Next week, India’s Prime Minister Narendra Modi will travel to the United States and meet with President Trump. Modi was once banned from the United States on charges he did not intervene in a massacre against Muslims in 2002 in the Indian state of Gujarat. Trump has praised Prime Minister Modi, while Hindu nationalists have been big supporters of Trump, even throwing him a birthday party celebration earlier this month. For more on Modi’s visit to Washington, D.C., we speak with award-winning Indian novelist, journalist and writer Arundhati Roy, whose new novel, “The Ministry of Utmost Happiness,” has just been published. While critics often compare Modi to Trump, Roy says there are important distinctions between the two, referring to Modi as the “opposite of an outlier.”
NERMEEN SHAIKH: Well, let’s go now to India Prime Minister Narendra Modi’s—
ARUNDHATI ROY: Wow! What a jump! From Tilo to Modi.
AMY GOODMAN: Speaking of countries.
NERMEEN SHAIKH: Yeah, his trip to the United States, coming to D.C. next week to meet Donald Trump, President Trump, for the first time. Let’s go to comments that Trump made last year to the Republican Hindu Coalition.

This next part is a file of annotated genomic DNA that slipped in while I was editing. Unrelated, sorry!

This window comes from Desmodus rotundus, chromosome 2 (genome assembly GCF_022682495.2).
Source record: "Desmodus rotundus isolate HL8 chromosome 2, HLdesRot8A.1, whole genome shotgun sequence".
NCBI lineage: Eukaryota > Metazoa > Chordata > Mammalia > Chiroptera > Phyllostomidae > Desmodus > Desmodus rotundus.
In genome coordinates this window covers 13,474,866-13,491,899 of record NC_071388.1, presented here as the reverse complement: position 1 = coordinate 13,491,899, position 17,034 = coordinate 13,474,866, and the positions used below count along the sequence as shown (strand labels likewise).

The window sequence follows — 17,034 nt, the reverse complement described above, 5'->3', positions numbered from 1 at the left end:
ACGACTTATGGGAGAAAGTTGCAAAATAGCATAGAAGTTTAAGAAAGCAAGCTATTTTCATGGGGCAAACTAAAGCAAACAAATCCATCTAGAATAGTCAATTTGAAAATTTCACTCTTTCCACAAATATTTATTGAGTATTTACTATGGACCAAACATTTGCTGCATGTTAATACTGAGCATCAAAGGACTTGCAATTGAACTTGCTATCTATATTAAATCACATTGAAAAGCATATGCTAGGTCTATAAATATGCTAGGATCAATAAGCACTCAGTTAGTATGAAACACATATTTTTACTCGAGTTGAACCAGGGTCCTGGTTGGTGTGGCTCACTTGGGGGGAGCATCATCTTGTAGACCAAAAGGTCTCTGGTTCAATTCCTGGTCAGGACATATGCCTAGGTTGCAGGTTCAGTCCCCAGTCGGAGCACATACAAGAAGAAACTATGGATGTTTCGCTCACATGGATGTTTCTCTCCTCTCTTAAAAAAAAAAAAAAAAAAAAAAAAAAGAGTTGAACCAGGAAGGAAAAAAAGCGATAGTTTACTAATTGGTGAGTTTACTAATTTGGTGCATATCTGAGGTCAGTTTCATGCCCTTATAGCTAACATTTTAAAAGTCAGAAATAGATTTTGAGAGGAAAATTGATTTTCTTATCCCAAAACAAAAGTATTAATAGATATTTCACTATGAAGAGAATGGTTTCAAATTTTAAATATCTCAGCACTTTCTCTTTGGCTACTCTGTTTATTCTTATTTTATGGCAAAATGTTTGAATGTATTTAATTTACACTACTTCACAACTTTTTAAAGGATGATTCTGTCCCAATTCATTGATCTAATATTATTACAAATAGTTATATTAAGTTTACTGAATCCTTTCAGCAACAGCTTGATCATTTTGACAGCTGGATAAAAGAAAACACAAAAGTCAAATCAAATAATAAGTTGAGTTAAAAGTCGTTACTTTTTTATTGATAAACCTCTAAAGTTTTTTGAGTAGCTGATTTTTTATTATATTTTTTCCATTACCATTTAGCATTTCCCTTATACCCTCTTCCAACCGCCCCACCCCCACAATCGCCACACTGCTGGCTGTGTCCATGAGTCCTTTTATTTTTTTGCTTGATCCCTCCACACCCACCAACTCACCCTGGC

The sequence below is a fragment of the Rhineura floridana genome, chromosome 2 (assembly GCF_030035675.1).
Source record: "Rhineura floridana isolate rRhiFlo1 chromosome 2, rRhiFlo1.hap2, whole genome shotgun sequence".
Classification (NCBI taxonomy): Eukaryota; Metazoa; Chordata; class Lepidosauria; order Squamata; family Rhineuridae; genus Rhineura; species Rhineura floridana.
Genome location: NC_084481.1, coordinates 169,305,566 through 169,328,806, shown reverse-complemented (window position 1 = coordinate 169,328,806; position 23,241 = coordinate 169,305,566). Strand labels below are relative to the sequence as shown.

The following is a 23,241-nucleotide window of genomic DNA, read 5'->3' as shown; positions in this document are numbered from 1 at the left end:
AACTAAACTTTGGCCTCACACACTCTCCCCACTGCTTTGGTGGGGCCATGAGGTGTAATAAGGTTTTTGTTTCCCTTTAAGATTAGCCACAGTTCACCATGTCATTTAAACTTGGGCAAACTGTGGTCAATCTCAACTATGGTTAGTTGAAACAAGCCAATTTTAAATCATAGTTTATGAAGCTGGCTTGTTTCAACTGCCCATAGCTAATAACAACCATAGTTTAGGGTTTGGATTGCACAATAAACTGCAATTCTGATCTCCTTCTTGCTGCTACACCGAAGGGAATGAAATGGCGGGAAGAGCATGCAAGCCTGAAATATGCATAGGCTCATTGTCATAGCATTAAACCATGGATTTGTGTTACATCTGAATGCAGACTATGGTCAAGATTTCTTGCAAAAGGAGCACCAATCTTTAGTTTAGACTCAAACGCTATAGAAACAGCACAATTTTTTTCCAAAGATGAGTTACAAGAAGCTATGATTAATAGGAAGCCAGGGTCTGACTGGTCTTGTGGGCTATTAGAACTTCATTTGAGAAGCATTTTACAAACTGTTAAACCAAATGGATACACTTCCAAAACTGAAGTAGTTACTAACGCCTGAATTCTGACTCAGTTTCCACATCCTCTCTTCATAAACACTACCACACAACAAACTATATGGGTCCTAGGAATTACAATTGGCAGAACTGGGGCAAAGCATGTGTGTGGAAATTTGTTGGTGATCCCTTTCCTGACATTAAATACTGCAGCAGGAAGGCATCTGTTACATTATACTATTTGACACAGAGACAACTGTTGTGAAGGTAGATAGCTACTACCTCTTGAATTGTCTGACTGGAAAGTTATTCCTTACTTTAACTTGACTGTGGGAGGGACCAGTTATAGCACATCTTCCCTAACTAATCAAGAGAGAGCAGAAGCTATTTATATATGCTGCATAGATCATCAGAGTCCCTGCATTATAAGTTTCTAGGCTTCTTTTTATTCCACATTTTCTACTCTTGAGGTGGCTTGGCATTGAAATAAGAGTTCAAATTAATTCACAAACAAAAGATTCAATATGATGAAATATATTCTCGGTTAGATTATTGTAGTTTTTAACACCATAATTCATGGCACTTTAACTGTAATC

DONALD TRUMP: I’m a big fan of Hindu, and I am a big fan of India! Big, big fan. Big, big fan. … Prime Minister Modi, who has been very energetic in reforming India’s bureaucracy, great man! I applaud him for doing so. And I look forward to doing some serious bureaucratic trimming right here in the United States. Believe me, we need it also.
NERMEEN SHAIKH: So that’s Trump speaking on the campaign trail to the Republican Hindu Coalition. And now, just recently, on the occasion of Trump’s birthday, a right-wing group in India called the Hindu Sena celebrated Trump’s birthday. So could you talk about that, first of all? And also, you know, a lot of people have been saying that Trump and Modi are very similar. But you think—you said that there are very important distinctions between them, so if you could talk about that?
ARUNDHATI ROY: I don’t know whether it was this group that you’re talking about or whether it was last year, or whenever, there was a—in the same Jantar Mantar where much of this book is set, some people were celebrating Trump’s birthday. And they had a cardboard picture of him, and they were feeding the cardboard picture cake. And some TV—
NERMEEN SHAIKH: It was just now, earlier this month, on the 14th.
ARUNDHATI ROY: No, so I’m talking about an earlier occasion.
NERMEEN SHAIKH: Oh, I see. OK.